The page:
Corky Roth made a house call at the CTAM Summit last month in Washington, D.C. His mission as an opening-day panelist: prescribe tactics to grow cable’s customer base in the face of multichannel competition.
As marketing and new product development director of Time Warner Cable’s San Antonio system, Roth gets a daily dosage of massive competition. Time Warner’s system, with more than 369,000 basic customers, marked a milestone last month — one full year of combat with AT&T in San Antonio, the telecom giant’s corporate home base. U-verse, AT&T’s multichannel overbuild using Internet protocol transmission technology, launched in July 2006 in San Antonio and, as of a month ago, was available in 23 markets nationwide, including Los Angeles, Dallas and Detroit.
What did Roth preach to CTAM’s D.C. crowd? New product leadership, triple-play bundles, multiple promotion strategies, a focus on the system’s attributes and an overall aggressive attitude make a difference. "Make the competition respond to you," Roth says.
"Bring the fight to AT&T" remains the system’s year-old motto, San Antonio system president John Owen says. Triple-play bundles, coupled with high definition and video on demand, are the system’s main attractions. Thus far, in neighborhoods where Time Warner and U-verse go head-to-head, the system’s triple-play penetration has increased 12%, from 17% in June 2006 to 29% as of June 2007, Owen says. System-wide bundle penetration reached 27% four months ago, up 90% from early 2006. Triple-play subscriptions cost $99 per month.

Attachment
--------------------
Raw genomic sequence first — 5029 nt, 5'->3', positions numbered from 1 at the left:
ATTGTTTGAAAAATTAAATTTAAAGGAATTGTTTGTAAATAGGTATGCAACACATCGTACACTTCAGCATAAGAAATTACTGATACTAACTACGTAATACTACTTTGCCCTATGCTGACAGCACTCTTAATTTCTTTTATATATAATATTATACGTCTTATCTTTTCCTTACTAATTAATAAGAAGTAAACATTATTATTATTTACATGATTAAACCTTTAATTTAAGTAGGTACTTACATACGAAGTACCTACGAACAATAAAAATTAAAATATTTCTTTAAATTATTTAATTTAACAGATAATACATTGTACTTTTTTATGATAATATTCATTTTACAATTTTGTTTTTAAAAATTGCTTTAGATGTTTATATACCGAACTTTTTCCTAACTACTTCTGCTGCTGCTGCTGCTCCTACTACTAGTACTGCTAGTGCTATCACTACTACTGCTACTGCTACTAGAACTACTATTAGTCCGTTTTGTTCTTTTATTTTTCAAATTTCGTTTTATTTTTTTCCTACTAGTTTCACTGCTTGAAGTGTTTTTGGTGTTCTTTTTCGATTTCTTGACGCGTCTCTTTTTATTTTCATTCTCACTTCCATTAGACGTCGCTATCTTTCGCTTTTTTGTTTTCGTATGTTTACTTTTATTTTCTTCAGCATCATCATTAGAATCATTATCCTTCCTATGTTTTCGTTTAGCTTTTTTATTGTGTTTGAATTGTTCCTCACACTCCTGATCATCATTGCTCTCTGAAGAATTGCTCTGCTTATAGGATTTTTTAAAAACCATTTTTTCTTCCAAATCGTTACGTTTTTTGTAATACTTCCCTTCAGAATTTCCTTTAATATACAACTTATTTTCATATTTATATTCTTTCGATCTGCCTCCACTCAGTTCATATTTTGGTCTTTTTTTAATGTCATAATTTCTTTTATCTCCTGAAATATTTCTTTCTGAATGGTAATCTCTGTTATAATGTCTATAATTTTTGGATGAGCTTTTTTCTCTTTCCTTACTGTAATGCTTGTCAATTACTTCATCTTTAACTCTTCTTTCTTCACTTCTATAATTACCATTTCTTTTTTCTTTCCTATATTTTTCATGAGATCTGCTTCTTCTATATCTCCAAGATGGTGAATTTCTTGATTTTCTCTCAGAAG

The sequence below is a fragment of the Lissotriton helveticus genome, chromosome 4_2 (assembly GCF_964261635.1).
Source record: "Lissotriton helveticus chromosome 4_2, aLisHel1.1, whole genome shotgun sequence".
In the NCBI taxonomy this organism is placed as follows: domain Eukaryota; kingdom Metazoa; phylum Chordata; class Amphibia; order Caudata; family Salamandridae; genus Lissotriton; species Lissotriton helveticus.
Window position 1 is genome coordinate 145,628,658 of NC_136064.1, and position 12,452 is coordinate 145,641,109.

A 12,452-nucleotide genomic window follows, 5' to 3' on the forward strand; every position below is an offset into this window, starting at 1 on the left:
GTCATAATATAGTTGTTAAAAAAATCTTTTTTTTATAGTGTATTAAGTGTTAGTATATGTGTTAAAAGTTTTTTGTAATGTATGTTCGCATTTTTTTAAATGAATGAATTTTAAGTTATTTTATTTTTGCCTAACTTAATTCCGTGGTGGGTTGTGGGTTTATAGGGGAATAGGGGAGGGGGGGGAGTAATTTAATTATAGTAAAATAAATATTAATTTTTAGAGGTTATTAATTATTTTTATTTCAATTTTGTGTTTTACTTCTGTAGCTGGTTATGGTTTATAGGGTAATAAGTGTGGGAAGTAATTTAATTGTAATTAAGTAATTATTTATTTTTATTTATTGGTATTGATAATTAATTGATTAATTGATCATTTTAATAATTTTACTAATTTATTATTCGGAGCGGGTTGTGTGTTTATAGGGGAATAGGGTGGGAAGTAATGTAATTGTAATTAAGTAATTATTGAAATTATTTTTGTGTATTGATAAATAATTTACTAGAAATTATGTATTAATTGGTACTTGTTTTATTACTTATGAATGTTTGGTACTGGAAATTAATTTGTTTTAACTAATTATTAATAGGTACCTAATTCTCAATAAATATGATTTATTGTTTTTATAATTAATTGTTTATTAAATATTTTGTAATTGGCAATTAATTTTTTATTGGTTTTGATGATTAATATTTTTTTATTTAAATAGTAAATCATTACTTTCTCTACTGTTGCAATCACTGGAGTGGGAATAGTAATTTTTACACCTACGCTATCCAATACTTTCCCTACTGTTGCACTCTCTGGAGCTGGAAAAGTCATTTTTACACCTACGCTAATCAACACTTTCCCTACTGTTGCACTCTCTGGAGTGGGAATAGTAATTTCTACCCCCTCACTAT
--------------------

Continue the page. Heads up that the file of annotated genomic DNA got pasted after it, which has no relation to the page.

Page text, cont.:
"The bundle is a great tool to inoculate you from the competition," he says. "When you get digital phone service in the home, you have the best avenue to roll out new products, because people value the quality of phone services so much."
U-verse, with more than 40,000 basic customers nationally as of March 2007, does not offer triple-play bundles in San Antonio. Bundles consist of digital video and high-speed Internet access, priced from $44 to $129 per month, depending on the tier of video channels and the rate of high-speed taken. Voice-over IP will be added later, U-verse promises on its website. AT&T doesn’t divulge market-by-market results, and U-verse’s San Antonio executives did not respond to interview requests.
About 25.6% of the 800,000-plus households in San Antonio are DBS customers, according to first-quarter 2007 statistics from CentrisBRIDGE, the joint research project of Centris and Bridge Data Group. Two independent overbuilders — Grande Communications and Guadalupe Valley Telephone Cooperative Communications — also operate in the area.
The Manu Factor